The Federal Government Is Making Energy-Efficient Roofing Attractive

Small businesses are now able to deduct the full cost of replacing a roof on an existing non-residential building in the year the project was completed instead of depreciating that cost over a 39-year period, as was previously required. Photo: SOPREMA

It is fair to say that Washington, D.C., is far from dull. From the recent Tax Cut and Jobs Act to rolling debates on passing a federal budget, there is a great deal going on at the federal level that impacts the building and roofing industries. In particular, new reforms allow qualifying building owners to expense, or deduct, up to $1 million for the cost of certain building improvements in the year the work is performed, including adding insulation during roof replacement projects to meet or go beyond modern building energy code requirements. The impact can be significant for capital improvement projects. For example, a building owner that expenses the cost of a full roof replacement can reduce the net cost of the entire project by 25 percent to 30 percent.

Commercial Building Roof Replacements

The Tax Cut and Jobs Act, signed into law by President Trump on December 22, 2017, includes a provision that reduces the overall cost associated with re-roofing and significantly improves the cost-effectiveness of commercial roof replacements that comply with building energy codes. The vast majority of state and local governments require minimum insulation levels for both new roofs and roof replacements (but not for roof repairs or recovers). These requirements apply to existing buildings because the most economical time to improve a roof’s thermal performance is when the roof membrane is pulled off and replaced. Also, roof replacements are one of the best opportunities for improving energy efficiency in existing buildings, which account for 40 percent of U.S. energy use.

Starting in 2018, the new federal tax law expands the definition of “qualified real property” under the small business expensing provisions of Internal Revenue Code section 179 to include improvements to existing nonresidential roofs. Section 179 allows businesses to fully expense (deduct) up to $1 million (indexed for inflation after 2018) in one year for qualified business expenses, such as equipment purchases and specific building improvements. With this change, small businesses are now able to deduct — in the year completed — the full cost of replacing a roof on an existing non-residential building instead of depreciating that cost over a 39-year period, as was required under prior law. As a mechanism intended to limit the deduction to small businesses, the benefit is phased out for businesses that spend more than $2.5 million (also indexed for inflation) on qualified equipment and real property. This change takes effect in 2018 and, unlike some provisions of the new law, is permanent.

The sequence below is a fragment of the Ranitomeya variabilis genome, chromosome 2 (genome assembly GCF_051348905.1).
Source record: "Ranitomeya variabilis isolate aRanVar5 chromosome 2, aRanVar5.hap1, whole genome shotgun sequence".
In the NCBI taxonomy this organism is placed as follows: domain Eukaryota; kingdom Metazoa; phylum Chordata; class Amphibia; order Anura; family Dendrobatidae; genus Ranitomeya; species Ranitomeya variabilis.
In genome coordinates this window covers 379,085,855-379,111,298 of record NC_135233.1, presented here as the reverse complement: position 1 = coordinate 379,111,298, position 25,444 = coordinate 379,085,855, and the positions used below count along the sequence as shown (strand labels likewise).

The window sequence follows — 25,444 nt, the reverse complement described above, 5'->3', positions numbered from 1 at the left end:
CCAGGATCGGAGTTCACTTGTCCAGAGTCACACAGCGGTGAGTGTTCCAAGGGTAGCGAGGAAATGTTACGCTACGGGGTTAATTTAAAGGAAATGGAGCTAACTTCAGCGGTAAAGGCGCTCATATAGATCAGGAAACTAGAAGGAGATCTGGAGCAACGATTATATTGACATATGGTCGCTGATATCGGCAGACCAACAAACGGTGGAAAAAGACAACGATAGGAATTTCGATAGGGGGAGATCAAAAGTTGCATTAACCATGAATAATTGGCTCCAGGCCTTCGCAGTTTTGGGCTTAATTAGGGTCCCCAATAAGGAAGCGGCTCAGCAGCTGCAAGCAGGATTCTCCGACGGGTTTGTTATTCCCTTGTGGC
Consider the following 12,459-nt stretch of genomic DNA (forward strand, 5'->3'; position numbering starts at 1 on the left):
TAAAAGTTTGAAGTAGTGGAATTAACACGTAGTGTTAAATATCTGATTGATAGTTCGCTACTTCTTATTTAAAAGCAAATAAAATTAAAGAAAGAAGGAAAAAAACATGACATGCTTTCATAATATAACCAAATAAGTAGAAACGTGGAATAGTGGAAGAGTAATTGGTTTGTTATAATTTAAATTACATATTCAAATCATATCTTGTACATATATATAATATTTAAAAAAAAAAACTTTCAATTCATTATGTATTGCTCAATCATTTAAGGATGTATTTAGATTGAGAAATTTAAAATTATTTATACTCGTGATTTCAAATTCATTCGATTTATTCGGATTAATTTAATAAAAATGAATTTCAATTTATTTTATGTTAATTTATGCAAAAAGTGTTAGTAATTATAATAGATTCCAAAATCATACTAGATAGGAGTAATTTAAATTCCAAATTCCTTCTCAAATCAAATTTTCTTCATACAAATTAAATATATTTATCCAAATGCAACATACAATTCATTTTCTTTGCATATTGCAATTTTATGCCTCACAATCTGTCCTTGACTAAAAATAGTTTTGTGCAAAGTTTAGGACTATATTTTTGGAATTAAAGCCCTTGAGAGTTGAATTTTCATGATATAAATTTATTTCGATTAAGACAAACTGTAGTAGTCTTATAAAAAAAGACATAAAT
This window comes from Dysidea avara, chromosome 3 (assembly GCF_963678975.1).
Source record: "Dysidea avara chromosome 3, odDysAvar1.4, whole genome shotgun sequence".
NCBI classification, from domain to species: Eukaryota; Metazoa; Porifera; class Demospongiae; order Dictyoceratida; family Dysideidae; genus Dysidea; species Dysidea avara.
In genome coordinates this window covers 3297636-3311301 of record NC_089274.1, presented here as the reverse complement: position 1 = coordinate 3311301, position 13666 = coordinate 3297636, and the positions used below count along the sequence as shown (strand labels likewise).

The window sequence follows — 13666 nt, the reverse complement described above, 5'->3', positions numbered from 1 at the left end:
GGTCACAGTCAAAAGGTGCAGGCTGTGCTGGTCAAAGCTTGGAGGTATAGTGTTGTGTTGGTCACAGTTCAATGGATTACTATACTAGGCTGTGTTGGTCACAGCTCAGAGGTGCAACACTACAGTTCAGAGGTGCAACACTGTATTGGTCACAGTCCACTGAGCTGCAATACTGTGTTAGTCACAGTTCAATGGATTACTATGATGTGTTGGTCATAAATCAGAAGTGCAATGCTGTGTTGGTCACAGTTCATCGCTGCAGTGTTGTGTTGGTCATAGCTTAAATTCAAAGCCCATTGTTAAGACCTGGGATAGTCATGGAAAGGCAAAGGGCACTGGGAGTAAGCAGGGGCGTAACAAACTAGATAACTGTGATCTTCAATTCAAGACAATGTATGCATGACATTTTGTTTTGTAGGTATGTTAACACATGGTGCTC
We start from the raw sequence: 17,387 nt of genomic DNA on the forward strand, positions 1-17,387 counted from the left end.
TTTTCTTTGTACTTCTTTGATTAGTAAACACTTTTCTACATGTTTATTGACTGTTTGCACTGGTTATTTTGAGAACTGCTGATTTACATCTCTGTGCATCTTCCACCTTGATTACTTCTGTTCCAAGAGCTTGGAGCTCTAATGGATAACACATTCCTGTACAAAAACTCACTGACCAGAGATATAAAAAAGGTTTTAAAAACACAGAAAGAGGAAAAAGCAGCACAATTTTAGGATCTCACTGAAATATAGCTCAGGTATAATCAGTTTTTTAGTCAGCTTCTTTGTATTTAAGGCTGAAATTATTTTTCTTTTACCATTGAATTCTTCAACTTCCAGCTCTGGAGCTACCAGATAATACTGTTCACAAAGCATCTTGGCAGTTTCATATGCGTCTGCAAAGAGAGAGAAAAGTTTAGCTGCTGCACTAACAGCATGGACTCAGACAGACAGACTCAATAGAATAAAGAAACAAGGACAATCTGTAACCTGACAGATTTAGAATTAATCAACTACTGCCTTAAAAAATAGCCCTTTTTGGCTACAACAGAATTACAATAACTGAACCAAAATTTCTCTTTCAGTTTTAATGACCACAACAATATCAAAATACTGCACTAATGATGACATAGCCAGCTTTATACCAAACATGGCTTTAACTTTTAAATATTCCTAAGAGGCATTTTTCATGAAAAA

A typical scenario under which a commercial building roof replacement is required to comply with a building energy code is one where an older building with a low-slope roof has R-11 or R-12 insulation in the roof prior to the roof replacement. The R-12 assumption is based on a U.S. Department of Energy (DOE) study that evaluated the level of existing insulation in commercial building roofs. For most of the country, current building energy codes require roof replacements to have a minimum level of R-25 or R-30, depending on the climate zone.

The average simple payback period for meeting the energy code is 11.6 years, according to a comprehensive energy modeling study completed in 2009 (“Energy and Environmental Impact Reduction Opportunities for Existing Buildings with Low-Slope Roofs,” produced by Covestro).

The payback period is the amount of time it takes for the energy savings to equal the cost of installing the additional insulation. By allowing a building owner to deduct the full cost of the roof replacement, including the cost for installing additional insulation, the net cost of the entire project is reduced by 25 percent to 30 percent, depending on a tax payer’s tax rate. (The Tax Cuts & Jobs Act reduced the corporate tax rate to 21 percent, but the pass-through rates, which are more relevant to small businesses, are closer to 30 percent, which increases the impact of this new deduction.) More importantly, the deduction shortens the average payback period on the cost of installing additional insulation to 8.1 years, making the investment in energy efficiency even more cost effective for the building owner.